SEQUIM, Wash. – Let us follow a strawberry, flush from the field as it travels on wind and water – but without petroleum – from Sequim to the big, hungry city.
People in Seattle want these oil-free Sequim berries with the Nash’s Organic name on them, according to David Reid, owner and operator of Seattle’s Sail Transport Co.
He’s the bringer of our berry – plus hundreds of pounds of other produce – across the Strait of Juan de Fuca, into Puget Sound and to the city dock in Seattle, all without a motor.
Upon arrival, the fruit is carried on a cargo bicycle or tricycle to the table of someone who discovered Dungeness Valley flavor at a Seattle farmers market….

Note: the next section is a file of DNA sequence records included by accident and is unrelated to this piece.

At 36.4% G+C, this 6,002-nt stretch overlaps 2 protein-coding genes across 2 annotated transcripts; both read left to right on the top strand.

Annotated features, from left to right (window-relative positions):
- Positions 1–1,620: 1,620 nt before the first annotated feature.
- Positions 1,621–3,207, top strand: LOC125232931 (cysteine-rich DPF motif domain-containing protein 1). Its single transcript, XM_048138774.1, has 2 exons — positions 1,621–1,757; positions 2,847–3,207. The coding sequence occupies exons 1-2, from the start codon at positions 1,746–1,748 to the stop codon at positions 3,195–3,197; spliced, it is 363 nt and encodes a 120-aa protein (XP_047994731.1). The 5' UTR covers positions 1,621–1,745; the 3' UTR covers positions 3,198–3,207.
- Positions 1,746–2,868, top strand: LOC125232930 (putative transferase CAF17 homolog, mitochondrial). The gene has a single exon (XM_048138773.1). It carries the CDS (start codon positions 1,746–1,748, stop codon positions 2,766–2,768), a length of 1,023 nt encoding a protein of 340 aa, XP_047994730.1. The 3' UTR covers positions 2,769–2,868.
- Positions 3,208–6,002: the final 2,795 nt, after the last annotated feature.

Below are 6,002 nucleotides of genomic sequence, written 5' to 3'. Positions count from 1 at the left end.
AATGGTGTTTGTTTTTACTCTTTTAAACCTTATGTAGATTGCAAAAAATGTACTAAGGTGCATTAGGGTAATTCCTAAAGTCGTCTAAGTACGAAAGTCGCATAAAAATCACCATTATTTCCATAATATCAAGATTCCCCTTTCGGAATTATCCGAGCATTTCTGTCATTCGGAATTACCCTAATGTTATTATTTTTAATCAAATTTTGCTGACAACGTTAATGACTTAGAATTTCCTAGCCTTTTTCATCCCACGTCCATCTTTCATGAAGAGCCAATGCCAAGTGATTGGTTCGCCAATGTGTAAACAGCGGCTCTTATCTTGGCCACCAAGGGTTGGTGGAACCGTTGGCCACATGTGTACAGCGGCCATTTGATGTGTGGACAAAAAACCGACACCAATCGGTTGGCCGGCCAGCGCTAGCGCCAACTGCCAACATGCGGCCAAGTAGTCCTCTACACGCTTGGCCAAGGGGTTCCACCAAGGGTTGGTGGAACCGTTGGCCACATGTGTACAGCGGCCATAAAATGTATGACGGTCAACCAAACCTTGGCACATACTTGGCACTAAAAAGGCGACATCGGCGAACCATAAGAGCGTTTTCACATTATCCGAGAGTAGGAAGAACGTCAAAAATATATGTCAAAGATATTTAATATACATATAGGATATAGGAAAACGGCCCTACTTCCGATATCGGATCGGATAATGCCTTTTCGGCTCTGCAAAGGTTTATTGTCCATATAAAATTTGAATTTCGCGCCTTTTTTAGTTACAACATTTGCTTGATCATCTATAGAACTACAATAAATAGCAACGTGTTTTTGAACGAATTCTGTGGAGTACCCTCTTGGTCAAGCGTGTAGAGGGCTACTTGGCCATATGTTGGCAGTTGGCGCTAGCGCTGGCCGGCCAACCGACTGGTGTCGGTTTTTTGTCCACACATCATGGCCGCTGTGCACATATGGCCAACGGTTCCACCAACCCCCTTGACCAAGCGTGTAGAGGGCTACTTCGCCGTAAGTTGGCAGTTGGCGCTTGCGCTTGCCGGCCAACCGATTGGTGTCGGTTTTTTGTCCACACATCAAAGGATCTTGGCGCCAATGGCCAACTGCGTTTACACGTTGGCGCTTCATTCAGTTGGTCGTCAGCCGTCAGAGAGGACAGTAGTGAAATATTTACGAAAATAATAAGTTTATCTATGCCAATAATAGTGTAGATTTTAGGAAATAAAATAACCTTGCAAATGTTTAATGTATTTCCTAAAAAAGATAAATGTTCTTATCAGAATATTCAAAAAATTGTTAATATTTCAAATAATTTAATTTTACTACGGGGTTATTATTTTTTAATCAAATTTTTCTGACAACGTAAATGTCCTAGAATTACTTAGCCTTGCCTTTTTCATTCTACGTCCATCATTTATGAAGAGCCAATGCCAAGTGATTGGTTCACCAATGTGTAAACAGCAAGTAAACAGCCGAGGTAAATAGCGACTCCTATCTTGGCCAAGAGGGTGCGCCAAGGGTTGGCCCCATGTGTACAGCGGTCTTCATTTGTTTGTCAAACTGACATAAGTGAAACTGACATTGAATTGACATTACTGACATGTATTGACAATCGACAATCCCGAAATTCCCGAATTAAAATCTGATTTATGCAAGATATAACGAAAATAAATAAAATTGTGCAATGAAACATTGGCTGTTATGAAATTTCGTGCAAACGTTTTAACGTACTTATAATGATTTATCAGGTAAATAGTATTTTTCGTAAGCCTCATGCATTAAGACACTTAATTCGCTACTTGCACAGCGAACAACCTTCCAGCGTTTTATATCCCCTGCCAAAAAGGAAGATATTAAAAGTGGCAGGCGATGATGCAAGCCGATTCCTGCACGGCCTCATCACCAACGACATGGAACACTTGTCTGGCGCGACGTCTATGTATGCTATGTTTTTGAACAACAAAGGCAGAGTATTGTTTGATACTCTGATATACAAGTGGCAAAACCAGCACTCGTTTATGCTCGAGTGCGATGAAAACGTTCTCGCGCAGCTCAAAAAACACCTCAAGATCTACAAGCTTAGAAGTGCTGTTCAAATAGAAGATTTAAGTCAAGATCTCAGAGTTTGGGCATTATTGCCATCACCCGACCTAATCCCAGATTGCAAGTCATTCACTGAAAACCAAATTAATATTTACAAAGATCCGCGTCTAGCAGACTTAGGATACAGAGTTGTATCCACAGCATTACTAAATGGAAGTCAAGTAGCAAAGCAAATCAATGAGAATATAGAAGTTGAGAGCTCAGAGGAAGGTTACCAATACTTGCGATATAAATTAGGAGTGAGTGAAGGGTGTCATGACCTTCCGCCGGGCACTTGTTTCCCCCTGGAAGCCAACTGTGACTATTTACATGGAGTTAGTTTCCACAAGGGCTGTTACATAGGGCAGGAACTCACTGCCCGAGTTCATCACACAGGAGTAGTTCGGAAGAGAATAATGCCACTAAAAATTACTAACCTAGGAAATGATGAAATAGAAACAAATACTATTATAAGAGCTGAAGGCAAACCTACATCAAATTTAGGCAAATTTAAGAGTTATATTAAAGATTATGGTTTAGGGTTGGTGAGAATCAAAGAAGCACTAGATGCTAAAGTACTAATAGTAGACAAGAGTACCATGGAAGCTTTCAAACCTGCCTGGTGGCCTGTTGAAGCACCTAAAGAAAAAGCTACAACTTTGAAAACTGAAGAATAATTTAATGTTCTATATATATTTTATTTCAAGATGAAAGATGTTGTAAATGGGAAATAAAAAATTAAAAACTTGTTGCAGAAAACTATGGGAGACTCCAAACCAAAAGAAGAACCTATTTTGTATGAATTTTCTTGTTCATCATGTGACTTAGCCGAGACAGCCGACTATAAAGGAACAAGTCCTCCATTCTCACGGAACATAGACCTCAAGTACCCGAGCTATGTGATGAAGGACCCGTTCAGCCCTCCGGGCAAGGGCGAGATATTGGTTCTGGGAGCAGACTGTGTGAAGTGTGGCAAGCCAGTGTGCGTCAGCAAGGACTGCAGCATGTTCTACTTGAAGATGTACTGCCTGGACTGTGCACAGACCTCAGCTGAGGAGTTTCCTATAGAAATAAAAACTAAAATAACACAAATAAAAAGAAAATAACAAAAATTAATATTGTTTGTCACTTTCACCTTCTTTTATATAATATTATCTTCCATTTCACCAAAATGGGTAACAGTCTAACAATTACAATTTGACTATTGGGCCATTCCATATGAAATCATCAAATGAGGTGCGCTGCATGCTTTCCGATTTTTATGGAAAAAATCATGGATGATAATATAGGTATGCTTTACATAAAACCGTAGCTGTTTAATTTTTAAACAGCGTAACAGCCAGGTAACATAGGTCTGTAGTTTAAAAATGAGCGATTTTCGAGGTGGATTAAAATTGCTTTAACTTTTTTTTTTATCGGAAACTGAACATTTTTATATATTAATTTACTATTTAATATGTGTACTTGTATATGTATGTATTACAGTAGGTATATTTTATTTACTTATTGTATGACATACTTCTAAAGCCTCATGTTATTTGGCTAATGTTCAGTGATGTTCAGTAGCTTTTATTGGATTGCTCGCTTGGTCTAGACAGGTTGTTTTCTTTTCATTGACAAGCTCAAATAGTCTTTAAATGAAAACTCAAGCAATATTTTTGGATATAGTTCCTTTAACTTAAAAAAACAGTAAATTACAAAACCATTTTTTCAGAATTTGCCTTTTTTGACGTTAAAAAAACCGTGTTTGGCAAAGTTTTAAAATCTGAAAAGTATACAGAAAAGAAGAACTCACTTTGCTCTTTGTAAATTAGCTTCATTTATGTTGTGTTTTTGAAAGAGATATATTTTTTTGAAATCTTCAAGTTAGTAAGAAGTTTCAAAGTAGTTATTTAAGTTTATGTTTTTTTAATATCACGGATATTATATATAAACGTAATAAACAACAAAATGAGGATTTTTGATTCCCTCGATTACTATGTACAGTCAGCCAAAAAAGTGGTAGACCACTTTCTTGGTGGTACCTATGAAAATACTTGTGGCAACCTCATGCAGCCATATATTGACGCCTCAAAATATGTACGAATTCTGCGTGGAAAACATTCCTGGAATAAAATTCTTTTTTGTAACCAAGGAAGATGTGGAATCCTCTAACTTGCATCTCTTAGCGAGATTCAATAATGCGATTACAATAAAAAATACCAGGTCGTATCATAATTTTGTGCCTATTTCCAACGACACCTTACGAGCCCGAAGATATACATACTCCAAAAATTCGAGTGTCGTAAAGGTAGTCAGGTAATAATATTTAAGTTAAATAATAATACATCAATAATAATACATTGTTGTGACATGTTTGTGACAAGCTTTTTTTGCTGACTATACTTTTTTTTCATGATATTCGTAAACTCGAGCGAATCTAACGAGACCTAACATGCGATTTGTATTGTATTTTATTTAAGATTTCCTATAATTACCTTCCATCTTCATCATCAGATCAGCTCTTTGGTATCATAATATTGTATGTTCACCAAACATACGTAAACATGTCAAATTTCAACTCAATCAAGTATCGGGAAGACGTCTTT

That sounds rather fun to me — something I’d be happy to have as part of my vision for a future Farnham — and you can read the complete article at
We may not have the Puget Sound on our doorsteps, but I can easily imagine a network of cycleways bringing fruit and veg to Farnham, perhaps to be loaded onto the train to London.
In Oxfordshire in the 1800s the apricot trees were planted against the chimney breasts of the cottages in Kidlington-on-the-Green. This worked so well that in 1839 six thousand dozen apricots were sent to Covent Garden. And apricots have recently started being grown commercially in Kent…